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Old 05-12-2013, 02:16 PM   #48
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Why do you have 10% bonds? As Buffet says they are return free risk.

Now I am 1/2 joking. But given your age, your behavior in the last melt down, your reason for not holding them, "they are too expensive". I see no reason for somebody your age to hold any bonds. But if makes you sleep night feel free.

Right now the yield on the total stock market VTI is 1.97% on Total Bond Market 1.56% as long as the yield on stock market is higher than the bond market. Why hold bonds?
My fixed income allocation (14%, after deducting out savings bonds earmarked for finishing paying off my mortgage) is a comfortable allocation currently, because it's not simply assigned to a meager total market index with a return-free risk yield. 1/3 is in higher yielding I-bonds from 2000/2001, about 1/6 is in bond CEFs (mostly foreign), and 1/2 is in individual preferred stocks that have a current yield of about 7%-8%. I realize there is certain risk in the preferreds, but I'm willing to take it given the yield they offer and the fundamentals of the underlying companies.

Will I still hold this relatively large preferred stock allocation when risk-free rates (i.e. long-term treasuries) rise to 6%? I'm hoping that will be at least 10+ years out, which will allow me to plow additional new cash flow in the meantime into foreign equities, and naturally ratcheting down my preferred stock allocation to just a few % - enough to not worry too much about them, as long as the companies are solvent and still paying out.
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Old 05-12-2013, 04:26 PM   #49
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Until my 50th birthday, I was 100% in stocks all in tax deferred accounts. Since then, I have been slowly lowering my equity exposure so I am now at 72/24/4 at 55. I have done this by changing new contributions to primarily bonds and also switching over a lump sum every time i have reached a new 100K portfolio milestone; I now switch 30K at each milestone. My goal is to get down to 60% equities by the time I turn 60. As I am extremely overweighted in small cap and mid cap, I am considering selling Fidelity Small Cap Growth and buying TGMNX; lowering my equities by 3% and upping bond by 3% while lowering my small cap exposure at same time as shortening duration of my bond portfolio. However, with small caps on a tear this month I haven't been able to pull the trigger.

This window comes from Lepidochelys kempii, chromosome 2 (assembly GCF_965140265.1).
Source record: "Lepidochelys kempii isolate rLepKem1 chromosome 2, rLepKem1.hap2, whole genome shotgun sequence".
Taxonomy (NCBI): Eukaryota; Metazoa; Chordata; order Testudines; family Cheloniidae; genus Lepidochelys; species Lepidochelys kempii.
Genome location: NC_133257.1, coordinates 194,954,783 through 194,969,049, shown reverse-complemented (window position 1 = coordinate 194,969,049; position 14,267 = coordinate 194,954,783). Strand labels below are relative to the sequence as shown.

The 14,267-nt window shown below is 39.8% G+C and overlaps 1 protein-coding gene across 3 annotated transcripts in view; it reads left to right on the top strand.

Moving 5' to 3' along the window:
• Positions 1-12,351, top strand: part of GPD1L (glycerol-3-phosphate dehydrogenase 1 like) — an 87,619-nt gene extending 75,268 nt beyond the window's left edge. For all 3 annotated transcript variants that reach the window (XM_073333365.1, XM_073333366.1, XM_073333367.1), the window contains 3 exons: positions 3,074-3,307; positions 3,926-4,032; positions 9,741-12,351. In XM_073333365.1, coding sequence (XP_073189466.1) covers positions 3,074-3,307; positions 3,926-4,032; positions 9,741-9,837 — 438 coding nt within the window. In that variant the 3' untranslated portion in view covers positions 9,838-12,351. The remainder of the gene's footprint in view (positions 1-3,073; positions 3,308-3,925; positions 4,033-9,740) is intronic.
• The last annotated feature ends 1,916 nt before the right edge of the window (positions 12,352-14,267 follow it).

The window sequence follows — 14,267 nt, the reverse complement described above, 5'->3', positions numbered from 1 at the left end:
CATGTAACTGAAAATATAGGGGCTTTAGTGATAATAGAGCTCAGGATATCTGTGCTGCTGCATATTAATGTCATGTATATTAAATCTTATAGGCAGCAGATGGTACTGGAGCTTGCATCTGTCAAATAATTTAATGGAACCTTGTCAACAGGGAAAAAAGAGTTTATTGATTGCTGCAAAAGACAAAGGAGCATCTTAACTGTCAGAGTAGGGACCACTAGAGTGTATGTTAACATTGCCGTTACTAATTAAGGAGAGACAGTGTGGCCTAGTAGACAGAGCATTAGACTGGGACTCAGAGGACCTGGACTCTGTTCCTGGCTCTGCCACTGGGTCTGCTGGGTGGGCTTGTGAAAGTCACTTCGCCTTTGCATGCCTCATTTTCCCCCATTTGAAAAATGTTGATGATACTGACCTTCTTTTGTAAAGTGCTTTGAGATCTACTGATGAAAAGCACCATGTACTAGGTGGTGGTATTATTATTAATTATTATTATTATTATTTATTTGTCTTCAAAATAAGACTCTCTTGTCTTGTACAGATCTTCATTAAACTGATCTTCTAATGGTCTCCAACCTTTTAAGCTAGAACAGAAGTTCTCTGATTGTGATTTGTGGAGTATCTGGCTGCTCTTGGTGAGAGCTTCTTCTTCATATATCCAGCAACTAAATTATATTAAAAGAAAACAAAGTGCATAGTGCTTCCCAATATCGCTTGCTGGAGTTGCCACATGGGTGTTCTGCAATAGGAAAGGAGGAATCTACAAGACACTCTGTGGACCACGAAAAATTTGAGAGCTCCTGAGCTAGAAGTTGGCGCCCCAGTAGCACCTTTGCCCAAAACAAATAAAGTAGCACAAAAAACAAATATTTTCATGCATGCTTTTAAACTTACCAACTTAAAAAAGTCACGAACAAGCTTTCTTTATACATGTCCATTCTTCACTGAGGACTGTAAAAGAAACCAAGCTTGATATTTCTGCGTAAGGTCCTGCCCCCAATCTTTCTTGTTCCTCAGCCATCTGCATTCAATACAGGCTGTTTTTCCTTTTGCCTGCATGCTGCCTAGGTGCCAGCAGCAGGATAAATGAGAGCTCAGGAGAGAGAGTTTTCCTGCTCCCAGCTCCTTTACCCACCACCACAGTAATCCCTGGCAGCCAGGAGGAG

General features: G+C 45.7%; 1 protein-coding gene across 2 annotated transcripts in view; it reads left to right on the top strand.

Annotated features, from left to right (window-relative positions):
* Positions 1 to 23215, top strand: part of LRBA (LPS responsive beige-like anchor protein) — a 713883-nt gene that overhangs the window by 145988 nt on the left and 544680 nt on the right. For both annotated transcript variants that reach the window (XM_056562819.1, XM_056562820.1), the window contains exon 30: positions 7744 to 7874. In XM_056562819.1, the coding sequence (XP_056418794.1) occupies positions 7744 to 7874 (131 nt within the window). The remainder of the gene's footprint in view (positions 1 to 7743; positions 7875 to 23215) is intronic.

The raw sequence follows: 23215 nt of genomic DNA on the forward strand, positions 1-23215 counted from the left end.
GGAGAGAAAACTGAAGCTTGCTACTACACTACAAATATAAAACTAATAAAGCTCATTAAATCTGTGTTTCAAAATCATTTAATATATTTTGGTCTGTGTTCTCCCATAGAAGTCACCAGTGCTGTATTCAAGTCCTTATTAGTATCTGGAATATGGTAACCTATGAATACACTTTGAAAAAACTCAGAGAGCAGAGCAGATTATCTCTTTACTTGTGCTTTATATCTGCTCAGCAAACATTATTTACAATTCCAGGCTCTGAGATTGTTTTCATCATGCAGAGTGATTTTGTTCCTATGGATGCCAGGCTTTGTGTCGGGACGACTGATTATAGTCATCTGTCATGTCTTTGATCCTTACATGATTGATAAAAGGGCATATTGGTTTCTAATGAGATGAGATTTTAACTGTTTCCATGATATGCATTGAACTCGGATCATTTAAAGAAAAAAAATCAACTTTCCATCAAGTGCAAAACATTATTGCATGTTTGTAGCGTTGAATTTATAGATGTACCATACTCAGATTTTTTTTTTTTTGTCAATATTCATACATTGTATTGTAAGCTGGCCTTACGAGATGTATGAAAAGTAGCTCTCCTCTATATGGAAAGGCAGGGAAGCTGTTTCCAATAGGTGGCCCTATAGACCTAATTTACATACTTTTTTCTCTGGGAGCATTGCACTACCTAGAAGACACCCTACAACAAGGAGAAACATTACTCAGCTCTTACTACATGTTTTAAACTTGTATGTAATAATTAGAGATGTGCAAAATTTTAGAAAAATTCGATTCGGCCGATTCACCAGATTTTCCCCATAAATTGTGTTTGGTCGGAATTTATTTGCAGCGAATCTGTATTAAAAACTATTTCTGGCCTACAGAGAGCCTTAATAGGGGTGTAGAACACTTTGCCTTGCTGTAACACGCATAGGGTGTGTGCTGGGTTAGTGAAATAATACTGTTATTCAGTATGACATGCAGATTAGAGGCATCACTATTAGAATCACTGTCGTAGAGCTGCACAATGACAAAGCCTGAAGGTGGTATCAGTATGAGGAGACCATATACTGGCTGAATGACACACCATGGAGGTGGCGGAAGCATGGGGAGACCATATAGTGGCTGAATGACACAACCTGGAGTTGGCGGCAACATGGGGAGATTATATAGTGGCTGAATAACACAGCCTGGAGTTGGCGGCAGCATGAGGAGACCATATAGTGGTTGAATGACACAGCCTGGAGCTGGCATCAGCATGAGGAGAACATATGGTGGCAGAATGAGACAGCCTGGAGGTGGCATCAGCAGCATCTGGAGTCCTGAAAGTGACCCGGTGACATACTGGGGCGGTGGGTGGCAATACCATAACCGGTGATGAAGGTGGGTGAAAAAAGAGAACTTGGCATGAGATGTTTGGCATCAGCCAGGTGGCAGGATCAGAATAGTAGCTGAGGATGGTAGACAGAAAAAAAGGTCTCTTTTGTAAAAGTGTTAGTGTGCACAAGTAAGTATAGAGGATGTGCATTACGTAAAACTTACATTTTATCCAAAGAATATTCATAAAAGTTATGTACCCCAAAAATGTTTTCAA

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Old 05-13-2013, 05:39 PM   #50
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Thank you for your constructive comment. As discussed in other threads, this lack of equity exposure is the main reason why 1) I bought some deferred annuities last year 2) I bought some Wellesley also.

My main concern with equities : what if the Dow drops to 7,500 in next 6 months and stays at that level for the next 10 years? Like the Nikkei in Japan which has never regained its loss? What do you do then ? Any comments are kindly accepted as long as they are respectful of everyone's views :-)

http://en.wikipedia.org/wiki/File:Nikkei_225(1970-).svg

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It's ironic that you're "over conservative" and yet you're taking more risk long term with (essentially) no equity exposure in your AA versus an investor with 20-30% equity based on all historic US returns. May seem counterintuitive, which makes me wonder if newer readers realize zero equity has not been the most conservative approach...
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Old 05-14-2013, 10:35 AM   #51
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Originally Posted by obgyn65 View Post
Thank you for your constructive comment. As discussed in other threads, this lack of equity exposure is the main reason why 1) I bought some deferred annuities last year 2) I bought some Wellesley also.